I rose from the television, my evening’s indulgence. I walked through the crystal glare of the screen and entered the kitchen.
Flicking on the lights, I reached the pantry, opened its wooden doors and pulled down two contents: a can of Equal Exchange Organic Hot Cocoa, and a plastic bag of Western Family Marshmallows-jumbo.
Outside, a layer of clouds blocked the night sky. A sheet of rain piddled on the patio. As the teakettle came to a boil, I turned down the gas flame and filled my mug.
I stirred in the powdered chocolate and white puffs of sugar. As the marshmallows dissolved to sweet perfection, I wondered: is true sustainability ever possible?
A Sickness At The Root
Back in the television room, I continued watching the documentary Wal-Mart: The High Cost of Low Price. Directed by Robert Greenwald, the film captures the stories of employees and those affected across the United States.
It is a story of American capitalism gone awry. Like David versus Goliath, the box-store behemoth slams into a community and entices families with its cheap plastic products. We hear from an employed mother forced to seek government-assisted healthcare to raise her children, and a family-owned hardware store crushed by the neighboring Wal-Mart superstructure.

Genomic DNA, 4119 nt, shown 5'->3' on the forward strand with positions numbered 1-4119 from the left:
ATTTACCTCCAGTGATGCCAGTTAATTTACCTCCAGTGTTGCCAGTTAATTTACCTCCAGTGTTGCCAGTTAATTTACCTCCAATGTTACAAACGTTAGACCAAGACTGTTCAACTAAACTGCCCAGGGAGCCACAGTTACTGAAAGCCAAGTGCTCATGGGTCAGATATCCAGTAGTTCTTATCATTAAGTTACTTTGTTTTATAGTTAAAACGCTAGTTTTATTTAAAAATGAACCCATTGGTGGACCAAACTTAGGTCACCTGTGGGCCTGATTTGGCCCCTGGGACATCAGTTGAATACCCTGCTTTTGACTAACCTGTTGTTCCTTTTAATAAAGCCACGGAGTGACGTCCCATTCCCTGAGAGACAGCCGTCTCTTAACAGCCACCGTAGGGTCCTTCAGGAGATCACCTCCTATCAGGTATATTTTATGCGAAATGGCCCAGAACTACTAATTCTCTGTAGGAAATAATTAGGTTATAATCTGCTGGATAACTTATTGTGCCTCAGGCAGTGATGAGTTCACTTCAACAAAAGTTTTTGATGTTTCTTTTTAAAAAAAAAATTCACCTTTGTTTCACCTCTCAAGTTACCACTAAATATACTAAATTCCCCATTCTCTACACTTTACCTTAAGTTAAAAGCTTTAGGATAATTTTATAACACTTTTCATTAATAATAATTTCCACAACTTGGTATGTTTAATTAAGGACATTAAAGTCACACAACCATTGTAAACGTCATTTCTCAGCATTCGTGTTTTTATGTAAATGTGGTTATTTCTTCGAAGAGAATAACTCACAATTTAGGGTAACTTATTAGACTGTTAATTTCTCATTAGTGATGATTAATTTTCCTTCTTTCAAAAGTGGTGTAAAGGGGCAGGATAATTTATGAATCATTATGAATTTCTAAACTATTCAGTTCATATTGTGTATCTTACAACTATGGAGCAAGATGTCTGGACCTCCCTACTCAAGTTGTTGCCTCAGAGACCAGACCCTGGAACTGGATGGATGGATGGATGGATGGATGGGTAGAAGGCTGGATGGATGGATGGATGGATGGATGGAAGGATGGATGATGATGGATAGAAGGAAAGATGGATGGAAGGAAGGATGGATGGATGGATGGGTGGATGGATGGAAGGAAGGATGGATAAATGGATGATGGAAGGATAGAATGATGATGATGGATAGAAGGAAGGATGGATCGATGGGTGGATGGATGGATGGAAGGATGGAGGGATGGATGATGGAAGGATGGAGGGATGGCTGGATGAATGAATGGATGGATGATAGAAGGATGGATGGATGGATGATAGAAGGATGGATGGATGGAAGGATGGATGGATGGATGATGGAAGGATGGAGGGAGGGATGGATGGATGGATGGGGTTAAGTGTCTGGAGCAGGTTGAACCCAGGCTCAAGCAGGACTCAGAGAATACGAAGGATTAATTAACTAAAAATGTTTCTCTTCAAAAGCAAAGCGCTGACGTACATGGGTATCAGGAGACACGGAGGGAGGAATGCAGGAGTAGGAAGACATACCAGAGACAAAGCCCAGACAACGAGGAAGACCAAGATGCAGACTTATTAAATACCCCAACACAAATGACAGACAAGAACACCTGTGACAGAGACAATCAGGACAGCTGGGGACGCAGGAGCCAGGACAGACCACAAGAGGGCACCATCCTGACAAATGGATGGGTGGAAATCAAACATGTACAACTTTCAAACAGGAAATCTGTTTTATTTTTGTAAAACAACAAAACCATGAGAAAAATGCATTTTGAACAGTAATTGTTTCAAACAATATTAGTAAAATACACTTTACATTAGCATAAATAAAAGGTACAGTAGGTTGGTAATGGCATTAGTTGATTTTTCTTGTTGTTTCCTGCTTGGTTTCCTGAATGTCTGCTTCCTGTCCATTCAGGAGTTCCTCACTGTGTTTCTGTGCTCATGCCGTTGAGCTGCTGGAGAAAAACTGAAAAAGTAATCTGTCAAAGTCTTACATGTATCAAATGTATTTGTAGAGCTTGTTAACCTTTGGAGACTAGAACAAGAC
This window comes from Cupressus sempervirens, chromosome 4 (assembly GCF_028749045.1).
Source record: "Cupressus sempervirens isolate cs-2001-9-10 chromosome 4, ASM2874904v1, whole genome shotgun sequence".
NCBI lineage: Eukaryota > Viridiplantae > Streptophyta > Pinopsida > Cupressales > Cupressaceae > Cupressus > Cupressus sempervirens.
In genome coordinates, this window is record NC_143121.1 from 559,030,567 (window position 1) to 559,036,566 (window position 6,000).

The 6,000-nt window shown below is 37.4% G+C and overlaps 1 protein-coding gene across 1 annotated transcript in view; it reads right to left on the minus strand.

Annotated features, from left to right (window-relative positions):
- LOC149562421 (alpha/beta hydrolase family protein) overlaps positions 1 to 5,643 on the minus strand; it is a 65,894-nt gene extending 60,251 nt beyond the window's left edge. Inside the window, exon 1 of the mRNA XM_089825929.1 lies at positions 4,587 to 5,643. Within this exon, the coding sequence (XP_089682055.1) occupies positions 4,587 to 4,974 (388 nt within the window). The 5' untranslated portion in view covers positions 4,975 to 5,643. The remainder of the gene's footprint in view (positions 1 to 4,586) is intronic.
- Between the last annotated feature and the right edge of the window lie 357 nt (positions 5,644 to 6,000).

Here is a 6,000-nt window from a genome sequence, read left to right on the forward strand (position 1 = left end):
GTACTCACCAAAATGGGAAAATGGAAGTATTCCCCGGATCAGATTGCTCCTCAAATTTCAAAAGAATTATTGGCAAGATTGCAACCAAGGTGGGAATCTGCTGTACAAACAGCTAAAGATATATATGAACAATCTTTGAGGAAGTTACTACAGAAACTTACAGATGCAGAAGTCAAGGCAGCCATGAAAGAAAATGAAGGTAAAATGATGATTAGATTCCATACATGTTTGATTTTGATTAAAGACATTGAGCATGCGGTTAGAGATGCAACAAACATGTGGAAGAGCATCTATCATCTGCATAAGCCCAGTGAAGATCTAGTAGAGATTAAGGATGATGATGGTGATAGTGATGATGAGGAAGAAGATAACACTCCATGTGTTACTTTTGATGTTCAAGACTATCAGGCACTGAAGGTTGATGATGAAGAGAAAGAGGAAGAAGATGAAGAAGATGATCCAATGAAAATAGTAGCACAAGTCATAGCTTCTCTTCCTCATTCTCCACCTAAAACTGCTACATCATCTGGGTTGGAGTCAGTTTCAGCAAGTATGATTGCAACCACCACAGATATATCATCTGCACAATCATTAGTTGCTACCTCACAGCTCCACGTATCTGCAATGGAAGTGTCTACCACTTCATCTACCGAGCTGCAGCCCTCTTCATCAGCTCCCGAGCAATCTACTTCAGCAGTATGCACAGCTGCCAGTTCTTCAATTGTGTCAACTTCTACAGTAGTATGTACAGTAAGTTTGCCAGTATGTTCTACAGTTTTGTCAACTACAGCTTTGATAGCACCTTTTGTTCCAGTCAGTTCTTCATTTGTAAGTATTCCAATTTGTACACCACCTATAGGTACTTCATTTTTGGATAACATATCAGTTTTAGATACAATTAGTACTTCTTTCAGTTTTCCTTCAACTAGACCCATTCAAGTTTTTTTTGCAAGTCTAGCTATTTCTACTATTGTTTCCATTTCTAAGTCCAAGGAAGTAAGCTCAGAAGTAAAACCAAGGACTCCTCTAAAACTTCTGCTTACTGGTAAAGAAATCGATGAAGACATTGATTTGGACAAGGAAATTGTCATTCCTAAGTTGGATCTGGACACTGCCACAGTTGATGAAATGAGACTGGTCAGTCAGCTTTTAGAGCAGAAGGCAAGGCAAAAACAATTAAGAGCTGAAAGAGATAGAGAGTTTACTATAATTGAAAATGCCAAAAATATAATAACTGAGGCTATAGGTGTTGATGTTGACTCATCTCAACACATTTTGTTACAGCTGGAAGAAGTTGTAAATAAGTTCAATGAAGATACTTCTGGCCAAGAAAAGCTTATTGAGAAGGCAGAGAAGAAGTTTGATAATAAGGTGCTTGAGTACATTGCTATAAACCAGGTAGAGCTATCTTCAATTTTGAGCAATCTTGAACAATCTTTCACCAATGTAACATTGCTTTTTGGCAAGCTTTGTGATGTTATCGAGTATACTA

The movie recalled my recent journey to Mazatlan, Mexico and the newly razed soil to accommodate the acres of asphalt and the high ceilings of cheap Wal-Mart goods. Not only has the corporation captured the minds and bodies of Americans, but now it extends to Mexico, Europe, and countless other countries.
Wal-Mart imports an outrageous amount of products from overseas. On November 29, 2004, Jiang Jingjing of China Daily reported, “The world’s largest retailer, Wal-Mart Stores Inc., says its inventory of stock produced in China is expected to hit US$18 billion this year, keeping the annual growth rate of over 20 per cent consistent over two years.”
That’s an estimated $18 billion pumped out from sweatshop factories employing young, naïve women, men and children living in poor provinces. According to Global Exchange, Wal-Mart employs 400,000 workers overseas.